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Re-Thinking Green
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Re-Thinking Green
Alternatives to Environmental Bureaucracy
Carl P. Close (Editor), Robert Higgs (Editor)

Paperback • 480 pages • 1 figure • 4 tables • 6 x 9 inches

ISBN-13: 978-0-94599-997-3

Publication Date: 7/1/2005

Publisher: The Independent Institute

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Overview

Environmental quality has been a major public concern since the first Earth Day in 1970, yet the maze of environmental laws and regulations enacted since then has fostered huge government bureaucracies better known for waste and failure than for innovation and success.

Can we do better than this failed environmental bureaucracy? The noted contributors to this volume answer with a resounding “yes.”

Re-Thinking Green exposes the myths that have contributed to failed environmental policies and proposes bold alternatives that recognize the power of incentives and the limitations of political and regulatory processes. It addresses some of the most hotly debated environmental issues and shows how entrepreneurship and property rights can be utilized to promote environmental quality and economic growth.

Re-Thinking Green will challenge readers with new paradigms for resolving environmental problems, stimulate discussion on how best to “humanize” environmental policy, and inspire policymakers to seek effective alternatives to environmental bureaucracy.

Contents

Table of Contents

      Chapter 1 Introduction
      Robert Higgs and Carl P. Close

    Part I. The Seeds of Environmental Bureaucracy

      Chapter 2 Prophecy de Novo: The Nearly Self-Fulfilling Doomsday Forecast
      Craig S. Marxsen

      Chapter 3 Doomsday Every Day: Sustainable Economics, Sustainable Tyranny
      Jacqueline R. Kasun

    Part II. Global Issues

      Chapter 4 Population Growth: Disaster or Blessing?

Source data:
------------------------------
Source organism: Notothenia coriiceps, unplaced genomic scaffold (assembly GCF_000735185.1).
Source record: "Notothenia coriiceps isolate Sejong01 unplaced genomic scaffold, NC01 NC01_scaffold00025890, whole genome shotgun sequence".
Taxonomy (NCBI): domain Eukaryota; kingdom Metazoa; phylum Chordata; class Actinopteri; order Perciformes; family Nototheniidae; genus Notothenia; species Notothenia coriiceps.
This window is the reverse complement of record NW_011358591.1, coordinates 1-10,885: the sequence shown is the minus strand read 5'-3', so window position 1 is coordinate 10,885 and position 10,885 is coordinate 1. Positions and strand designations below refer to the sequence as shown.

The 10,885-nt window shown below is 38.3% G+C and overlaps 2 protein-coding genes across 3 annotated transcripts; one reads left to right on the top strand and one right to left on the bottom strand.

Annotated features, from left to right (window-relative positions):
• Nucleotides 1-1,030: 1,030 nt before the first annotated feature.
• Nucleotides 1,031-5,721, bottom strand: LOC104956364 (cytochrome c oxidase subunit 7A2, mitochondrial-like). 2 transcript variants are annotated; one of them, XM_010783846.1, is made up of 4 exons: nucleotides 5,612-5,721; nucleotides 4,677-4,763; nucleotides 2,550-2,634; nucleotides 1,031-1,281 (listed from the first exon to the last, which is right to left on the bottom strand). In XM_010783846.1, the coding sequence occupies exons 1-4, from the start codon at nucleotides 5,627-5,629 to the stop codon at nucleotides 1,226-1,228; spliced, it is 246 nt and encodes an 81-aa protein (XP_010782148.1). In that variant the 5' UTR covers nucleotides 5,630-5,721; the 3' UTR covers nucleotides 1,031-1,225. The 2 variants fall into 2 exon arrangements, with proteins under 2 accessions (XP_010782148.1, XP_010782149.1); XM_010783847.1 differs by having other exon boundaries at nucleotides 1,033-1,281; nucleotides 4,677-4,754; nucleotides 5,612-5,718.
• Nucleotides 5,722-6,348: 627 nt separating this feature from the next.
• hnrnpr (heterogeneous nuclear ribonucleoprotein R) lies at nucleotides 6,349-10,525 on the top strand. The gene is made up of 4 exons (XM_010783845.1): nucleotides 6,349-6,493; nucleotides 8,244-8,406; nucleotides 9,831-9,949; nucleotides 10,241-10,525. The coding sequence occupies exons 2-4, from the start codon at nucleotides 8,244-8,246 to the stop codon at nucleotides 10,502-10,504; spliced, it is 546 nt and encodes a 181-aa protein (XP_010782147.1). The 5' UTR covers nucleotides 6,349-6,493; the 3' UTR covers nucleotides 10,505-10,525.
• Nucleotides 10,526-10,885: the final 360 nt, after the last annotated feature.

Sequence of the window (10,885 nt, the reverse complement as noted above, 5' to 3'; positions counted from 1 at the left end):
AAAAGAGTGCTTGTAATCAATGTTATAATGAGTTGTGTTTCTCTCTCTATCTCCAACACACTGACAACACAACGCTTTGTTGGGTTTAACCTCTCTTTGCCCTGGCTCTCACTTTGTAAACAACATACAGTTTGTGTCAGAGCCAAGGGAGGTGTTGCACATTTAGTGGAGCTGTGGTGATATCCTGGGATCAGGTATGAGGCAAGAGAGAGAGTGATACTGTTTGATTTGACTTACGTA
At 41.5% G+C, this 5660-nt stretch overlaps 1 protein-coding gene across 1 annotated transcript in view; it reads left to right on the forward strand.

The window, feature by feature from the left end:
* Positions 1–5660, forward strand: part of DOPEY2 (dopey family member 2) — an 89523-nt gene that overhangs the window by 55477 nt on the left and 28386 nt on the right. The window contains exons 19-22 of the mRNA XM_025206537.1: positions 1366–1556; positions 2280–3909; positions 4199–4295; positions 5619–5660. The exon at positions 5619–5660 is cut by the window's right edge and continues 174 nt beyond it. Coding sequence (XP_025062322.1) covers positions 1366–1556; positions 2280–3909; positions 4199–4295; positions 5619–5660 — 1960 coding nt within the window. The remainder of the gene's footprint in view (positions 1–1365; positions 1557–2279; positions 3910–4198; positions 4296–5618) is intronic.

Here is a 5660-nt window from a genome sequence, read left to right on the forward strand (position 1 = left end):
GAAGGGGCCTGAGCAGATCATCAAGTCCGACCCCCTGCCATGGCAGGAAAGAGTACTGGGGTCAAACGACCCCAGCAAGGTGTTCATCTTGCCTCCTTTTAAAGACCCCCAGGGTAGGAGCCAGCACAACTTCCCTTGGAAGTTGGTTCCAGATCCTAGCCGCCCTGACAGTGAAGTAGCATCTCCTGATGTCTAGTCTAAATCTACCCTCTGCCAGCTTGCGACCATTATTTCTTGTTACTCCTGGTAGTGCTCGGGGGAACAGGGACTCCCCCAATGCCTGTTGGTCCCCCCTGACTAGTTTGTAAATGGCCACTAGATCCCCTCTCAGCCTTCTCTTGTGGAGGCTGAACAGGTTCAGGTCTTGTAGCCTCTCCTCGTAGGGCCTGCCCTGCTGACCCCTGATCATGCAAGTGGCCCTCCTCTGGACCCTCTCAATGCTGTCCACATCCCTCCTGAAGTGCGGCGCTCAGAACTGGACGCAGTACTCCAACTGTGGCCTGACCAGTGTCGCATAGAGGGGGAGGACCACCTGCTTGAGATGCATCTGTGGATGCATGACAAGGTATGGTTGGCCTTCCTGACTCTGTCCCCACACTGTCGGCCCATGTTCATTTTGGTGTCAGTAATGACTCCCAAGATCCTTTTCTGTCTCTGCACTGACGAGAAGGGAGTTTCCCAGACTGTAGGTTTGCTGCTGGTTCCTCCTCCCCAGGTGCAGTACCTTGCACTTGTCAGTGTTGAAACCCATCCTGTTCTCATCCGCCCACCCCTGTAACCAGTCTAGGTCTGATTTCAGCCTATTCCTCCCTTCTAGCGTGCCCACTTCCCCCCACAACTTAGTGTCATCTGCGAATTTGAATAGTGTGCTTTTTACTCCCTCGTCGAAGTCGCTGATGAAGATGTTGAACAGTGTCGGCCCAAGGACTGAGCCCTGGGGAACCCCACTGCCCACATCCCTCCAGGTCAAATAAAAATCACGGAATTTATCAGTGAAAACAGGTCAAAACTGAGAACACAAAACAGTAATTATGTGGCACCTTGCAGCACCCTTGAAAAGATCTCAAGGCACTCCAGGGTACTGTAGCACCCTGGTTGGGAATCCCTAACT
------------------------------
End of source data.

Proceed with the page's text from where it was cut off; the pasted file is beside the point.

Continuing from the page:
Peter T. Bauer

      Chapter 5 After Kyoto: A Global Scramble for Advantage
      Bruce Yandle

      Chapter 6 Global Warming and Its Dangers
      J. R. Clark and Dwight R. Lee

    Part III. Endangered Species

      Chapter 7 The Endangered Species Act: Who’s Saving What?
      Randy T. Simmons

      Chapter 8 Fixing the Endangered Species Act
      Randy T. Simmons

      Chapter 9 Environmental Colonialism: “Saving” Africa from Africans
      Robert H. Nelson

      Chapter 10 The Ivory Bandwagon: International Transmission of Interest-Group Politics
      William H. Kaempfer and Anton D. Lowenberg

    Part IV. Entrepreneurship, Property Rights, and Land Use

      Chapter 11 Free Riders and Collective Action Revisited
      Richard L. Stroup

      Chapter 12 Entrepreneurship and Coastal Resource Management
      James R. Rinehart and Jeffrey J. Pompe

      Chapter 13 To Drill or Not to Drill: Let the Environmentalists Decide
      Dwight R. Lee

      Chapter 14 Externalities, Conflict, and Offshore Lands: Resolution through the Institutions of Private Property
      John Brätland

    Part V. Urban Environmentalists

      Chapter 15 Is Urban Planning “Creeping Socialism”?
      Randal O'Toole

      Chapter 16 Eco-Industrial Parks: The Case for Private Planning
      Pierre Desrochers

    Part VI. The By-Products of Environmental Bureaucracy

      Chapter 17 Regulation by Litigation: Diesel-Engine Emission Control